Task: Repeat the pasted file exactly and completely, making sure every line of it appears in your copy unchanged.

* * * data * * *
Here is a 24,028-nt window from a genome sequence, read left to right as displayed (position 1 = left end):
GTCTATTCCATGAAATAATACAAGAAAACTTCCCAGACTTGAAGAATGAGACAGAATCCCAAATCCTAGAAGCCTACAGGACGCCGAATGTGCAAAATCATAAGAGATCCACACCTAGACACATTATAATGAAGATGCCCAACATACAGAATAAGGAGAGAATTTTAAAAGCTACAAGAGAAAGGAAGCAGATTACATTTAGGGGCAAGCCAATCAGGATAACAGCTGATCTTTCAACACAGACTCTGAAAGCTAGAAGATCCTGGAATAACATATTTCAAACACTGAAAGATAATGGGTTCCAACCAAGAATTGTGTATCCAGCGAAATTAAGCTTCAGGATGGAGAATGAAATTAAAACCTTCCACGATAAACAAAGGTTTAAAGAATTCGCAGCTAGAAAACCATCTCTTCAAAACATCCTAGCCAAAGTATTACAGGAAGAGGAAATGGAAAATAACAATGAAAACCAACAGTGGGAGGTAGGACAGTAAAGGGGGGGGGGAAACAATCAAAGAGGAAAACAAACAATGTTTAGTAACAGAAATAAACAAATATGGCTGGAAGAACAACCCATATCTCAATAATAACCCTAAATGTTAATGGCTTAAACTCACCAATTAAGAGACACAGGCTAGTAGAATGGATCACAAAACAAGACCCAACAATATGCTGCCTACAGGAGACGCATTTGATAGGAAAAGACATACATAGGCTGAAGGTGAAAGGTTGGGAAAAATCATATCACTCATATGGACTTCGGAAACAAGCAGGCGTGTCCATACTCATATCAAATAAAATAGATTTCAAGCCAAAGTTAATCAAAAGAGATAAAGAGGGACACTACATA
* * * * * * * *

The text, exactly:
Here is a 24,028-nt window from a genome sequence, read left to right as displayed (position 1 = left end):
GTCTATTCCATGAAATAATACAAGAAAACTTCCCAGACTTGAAGAATGAGACAGAATCCCAAATCCTAGAAGCCTACAGGACGCCGAATGTGCAAAATCATAAGAGATCCACACCTAGACACATTATAATGAAGATGCCCAACATACAGAATAAGGAGAGAATTTTAAAAGCTACAAGAGAAAGGAAGCAGATTACATTTAGGGGCAAGCCAATCAGGATAACAGCTGATCTTTCAACACAGACTCTGAAAGCTAGAAGATCCTGGAATAACATATTTCAAACACTGAAAGATAATGGGTTCCAACCAAGAATTGTGTATCCAGCGAAATTAAGCTTCAGGATGGAGAATGAAATTAAAACCTTCCACGATAAACAAAGGTTTAAAGAATTCGCAGCTAGAAAACCATCTCTTCAAAACATCCTAGCCAAAGTATTACAGGAAGAGGAAATGGAAAATAACAATGAAAACCAACAGTGGGAGGTAGGACAGTAAAGGGGGGGGGGAAACAATCAAAGAGGAAAACAAACAATGTTTAGTAACAGAAATAAACAAATATGGCTGGAAGAACAACCCATATCTCAATAATAACCCTAAATGTTAATGGCTTAAACTCACCAATTAAGAGACACAGGCTAGTAGAATGGATCACAAAACAAGACCCAACAATATGCTGCCTACAGGAGACGCATTTGATAGGAAAAGACATACATAGGCTGAAGGTGAAAGGTTGGGAAAAATCATATCACTCATATGGACTTCGGAAACAAGCAGGCGTGTCCATACTCATATCAAATAAAATAGATTTCAAGCCAAAGTTAATCAAAAGAGATAAAGAGGGACACTACATA